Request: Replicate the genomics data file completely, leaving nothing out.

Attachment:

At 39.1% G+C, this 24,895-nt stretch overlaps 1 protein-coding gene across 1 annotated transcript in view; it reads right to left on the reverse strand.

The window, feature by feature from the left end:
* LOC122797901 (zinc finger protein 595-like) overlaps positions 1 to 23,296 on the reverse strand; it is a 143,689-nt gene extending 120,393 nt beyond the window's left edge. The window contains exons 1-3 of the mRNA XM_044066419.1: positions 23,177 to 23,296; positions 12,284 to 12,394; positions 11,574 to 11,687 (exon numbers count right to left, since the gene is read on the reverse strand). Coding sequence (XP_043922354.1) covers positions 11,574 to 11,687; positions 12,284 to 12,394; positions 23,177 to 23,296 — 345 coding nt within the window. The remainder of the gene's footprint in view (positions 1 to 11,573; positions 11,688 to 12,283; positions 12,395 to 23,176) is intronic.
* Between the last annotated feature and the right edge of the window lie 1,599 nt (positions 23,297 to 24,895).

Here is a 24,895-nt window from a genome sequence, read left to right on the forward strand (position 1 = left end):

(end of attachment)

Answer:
At 39.1% G+C, this 24,895-nt stretch overlaps 1 protein-coding gene across 1 annotated transcript in view; it reads right to left on the reverse strand.

The window, feature by feature from the left end:
* LOC122797901 (zinc finger protein 595-like) overlaps positions 1 to 23,296 on the reverse strand; it is a 143,689-nt gene extending 120,393 nt beyond the window's left edge. The window contains exons 1-3 of the mRNA XM_044066419.1: positions 23,177 to 23,296; positions 12,284 to 12,394; positions 11,574 to 11,687 (exon numbers count right to left, since the gene is read on the reverse strand). Coding sequence (XP_043922354.1) covers positions 11,574 to 11,687; positions 12,284 to 12,394; positions 23,177 to 23,296 — 345 coding nt within the window. The remainder of the gene's footprint in view (positions 1 to 11,573; positions 11,688 to 12,283; positions 12,395 to 23,176) is intronic.
* Between the last annotated feature and the right edge of the window lie 1,599 nt (positions 23,297 to 24,895).

Here is a 24,895-nt window from a genome sequence, read left to right on the forward strand (position 1 = left end):